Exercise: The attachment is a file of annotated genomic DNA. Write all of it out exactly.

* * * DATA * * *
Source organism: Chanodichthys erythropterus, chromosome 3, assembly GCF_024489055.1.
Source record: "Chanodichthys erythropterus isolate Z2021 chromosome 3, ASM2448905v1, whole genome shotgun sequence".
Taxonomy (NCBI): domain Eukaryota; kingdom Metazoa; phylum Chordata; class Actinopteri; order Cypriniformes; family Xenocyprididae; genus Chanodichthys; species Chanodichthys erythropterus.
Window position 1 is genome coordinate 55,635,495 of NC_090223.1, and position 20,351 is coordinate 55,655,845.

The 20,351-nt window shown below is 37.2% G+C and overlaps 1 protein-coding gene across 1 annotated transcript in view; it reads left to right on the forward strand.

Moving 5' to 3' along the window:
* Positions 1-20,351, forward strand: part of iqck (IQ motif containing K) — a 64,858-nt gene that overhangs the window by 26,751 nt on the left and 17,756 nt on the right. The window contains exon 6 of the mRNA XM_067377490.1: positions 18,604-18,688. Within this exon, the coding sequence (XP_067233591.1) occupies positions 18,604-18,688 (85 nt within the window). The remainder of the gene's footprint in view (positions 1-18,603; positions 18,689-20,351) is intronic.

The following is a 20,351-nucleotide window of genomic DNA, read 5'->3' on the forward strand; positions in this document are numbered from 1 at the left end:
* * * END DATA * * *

Source organism: Chanodichthys erythropterus, chromosome 3, assembly GCF_024489055.1.
Source record: "Chanodichthys erythropterus isolate Z2021 chromosome 3, ASM2448905v1, whole genome shotgun sequence".
Taxonomy (NCBI): domain Eukaryota; kingdom Metazoa; phylum Chordata; class Actinopteri; order Cypriniformes; family Xenocyprididae; genus Chanodichthys; species Chanodichthys erythropterus.
Window position 1 is genome coordinate 55,635,495 of NC_090223.1, and position 20,351 is coordinate 55,655,845.

The 20,351-nt window shown below is 37.2% G+C and overlaps 1 protein-coding gene across 1 annotated transcript in view; it reads left to right on the forward strand.

Moving 5' to 3' along the window:
* Positions 1-20,351, forward strand: part of iqck (IQ motif containing K) — a 64,858-nt gene that overhangs the window by 26,751 nt on the left and 17,756 nt on the right. The window contains exon 6 of the mRNA XM_067377490.1: positions 18,604-18,688. Within this exon, the coding sequence (XP_067233591.1) occupies positions 18,604-18,688 (85 nt within the window). The remainder of the gene's footprint in view (positions 1-18,603; positions 18,689-20,351) is intronic.

The following is a 20,351-nucleotide window of genomic DNA, read 5'->3' on the forward strand; positions in this document are numbered from 1 at the left end: